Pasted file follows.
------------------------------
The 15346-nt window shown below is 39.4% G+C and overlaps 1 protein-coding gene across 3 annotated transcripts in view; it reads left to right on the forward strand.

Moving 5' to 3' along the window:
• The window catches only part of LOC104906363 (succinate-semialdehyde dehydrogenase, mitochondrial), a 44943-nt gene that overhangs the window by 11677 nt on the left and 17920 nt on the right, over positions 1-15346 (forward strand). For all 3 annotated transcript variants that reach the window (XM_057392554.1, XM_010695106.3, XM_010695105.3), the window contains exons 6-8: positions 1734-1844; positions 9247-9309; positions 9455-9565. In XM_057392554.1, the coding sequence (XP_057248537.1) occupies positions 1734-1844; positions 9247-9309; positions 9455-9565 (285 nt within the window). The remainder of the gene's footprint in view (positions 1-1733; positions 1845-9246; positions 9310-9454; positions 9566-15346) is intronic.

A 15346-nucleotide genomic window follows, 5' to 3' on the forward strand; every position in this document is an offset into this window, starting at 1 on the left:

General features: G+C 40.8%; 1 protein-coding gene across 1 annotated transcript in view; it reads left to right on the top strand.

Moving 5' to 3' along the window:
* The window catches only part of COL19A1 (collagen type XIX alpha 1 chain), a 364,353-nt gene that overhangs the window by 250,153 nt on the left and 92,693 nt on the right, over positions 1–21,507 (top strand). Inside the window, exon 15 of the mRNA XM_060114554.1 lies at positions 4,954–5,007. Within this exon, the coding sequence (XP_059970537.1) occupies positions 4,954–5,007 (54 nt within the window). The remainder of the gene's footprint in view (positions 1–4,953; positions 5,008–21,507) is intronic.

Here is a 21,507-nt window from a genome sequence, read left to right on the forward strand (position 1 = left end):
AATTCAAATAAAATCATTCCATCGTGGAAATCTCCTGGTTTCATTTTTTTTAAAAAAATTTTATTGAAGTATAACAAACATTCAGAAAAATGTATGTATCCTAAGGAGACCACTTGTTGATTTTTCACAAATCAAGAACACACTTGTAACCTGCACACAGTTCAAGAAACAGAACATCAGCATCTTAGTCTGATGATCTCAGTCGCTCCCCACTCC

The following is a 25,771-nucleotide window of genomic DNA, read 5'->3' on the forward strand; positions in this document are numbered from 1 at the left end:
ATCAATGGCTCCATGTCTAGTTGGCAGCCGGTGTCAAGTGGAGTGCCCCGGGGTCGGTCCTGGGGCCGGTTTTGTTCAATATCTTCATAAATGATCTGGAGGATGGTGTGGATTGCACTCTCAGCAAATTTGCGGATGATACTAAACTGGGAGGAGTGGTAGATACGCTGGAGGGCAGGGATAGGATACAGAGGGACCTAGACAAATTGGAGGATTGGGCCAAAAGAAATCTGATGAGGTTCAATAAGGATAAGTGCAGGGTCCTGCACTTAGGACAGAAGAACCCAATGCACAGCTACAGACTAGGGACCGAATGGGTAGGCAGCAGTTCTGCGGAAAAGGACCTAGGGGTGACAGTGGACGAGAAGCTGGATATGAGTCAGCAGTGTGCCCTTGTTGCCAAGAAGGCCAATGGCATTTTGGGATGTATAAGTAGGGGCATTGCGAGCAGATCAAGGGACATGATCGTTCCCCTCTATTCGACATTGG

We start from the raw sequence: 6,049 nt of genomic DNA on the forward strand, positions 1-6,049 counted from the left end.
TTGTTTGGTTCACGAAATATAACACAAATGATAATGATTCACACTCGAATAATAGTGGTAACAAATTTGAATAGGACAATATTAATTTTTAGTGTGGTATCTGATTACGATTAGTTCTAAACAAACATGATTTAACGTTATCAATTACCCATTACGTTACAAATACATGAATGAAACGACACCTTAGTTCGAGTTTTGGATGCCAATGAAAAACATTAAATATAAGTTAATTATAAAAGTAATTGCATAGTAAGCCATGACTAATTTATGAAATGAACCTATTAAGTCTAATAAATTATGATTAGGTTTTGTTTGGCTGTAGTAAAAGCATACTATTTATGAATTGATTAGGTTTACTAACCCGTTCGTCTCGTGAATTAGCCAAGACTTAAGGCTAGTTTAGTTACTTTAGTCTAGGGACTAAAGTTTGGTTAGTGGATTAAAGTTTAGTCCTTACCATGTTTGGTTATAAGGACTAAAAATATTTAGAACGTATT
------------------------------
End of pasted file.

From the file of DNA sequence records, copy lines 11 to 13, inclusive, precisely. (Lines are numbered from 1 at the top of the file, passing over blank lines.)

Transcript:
ATCAATGGCTCCATGTCTAGTTGGCAGCCGGTGTCAAGTGGAGTGCCCCGGGGTCGGTCCTGGGGCCGGTTTTGTTCAATATCTTCATAAATGATCTGGAGGATGGTGTGGATTGCACTCTCAGCAAATTTGCGGATGATACTAAACTGGGAGGAGTGGTAGATACGCTGGAGGGCAGGGATAGGATACAGAGGGACCTAGACAAATTGGAGGATTGGGCCAAAAGAAATCTGATGAGGTTCAATAAGGATAAGTGCAGGGTCCTGCACTTAGGACAGAAGAACCCAATGCACAGCTACAGACTAGGGACCGAATGGGTAGGCAGCAGTTCTGCGGAAAAGGACCTAGGGGTGACAGTGGACGAGAAGCTGGATATGAGTCAGCAGTGTGCCCTTGTTGCCAAGAAGGCCAATGGCATTTTGGGATGTATAAGTAGGGGCATTGCGAGCAGATCAAGGGACATGATCGTTCCCCTCTATTCGACATTGG

We start from the raw sequence: 6,049 nt of genomic DNA on the forward strand, positions 1-6,049 counted from the left end.
TTGTTTGGTTCACGAAATATAACACAAATGATAATGATTCACACTCGAATAATAGTGGTAACAAATTTGAATAGGACAATATTAATTTTTAGTGTGGTATCTGATTACGATTAGTTCTAAACAAACATGATTTAACGTTATCAATTACCCATTACGTTACAAATACATGAATGAAACGACACCTTAGTTCGAGTTTTGGATGCCAATGAAAAACATTAAATATAAGTTAATTATAAAAGTAATTGCATAGTAAGCCATGACTAATTTATGAAATGAACCTATTAAGTCTAATAAATTATGATTAGGTTTTGTTTGGCTGTAGTAAAAGCATACTATTTATGAATTGATTAGGTTTACTAACCCGTTCGTCTCGTGAATTAGCCAAGACTTAAGGCTAGTTTAGTTACTTTAGTCTAGGGACTAAAGTTTGGTTAGTGGATTAAAGTTTAGTCCTTACCATGTTTGGTTATAAGGACTAAAAATATTTAGAACGTATT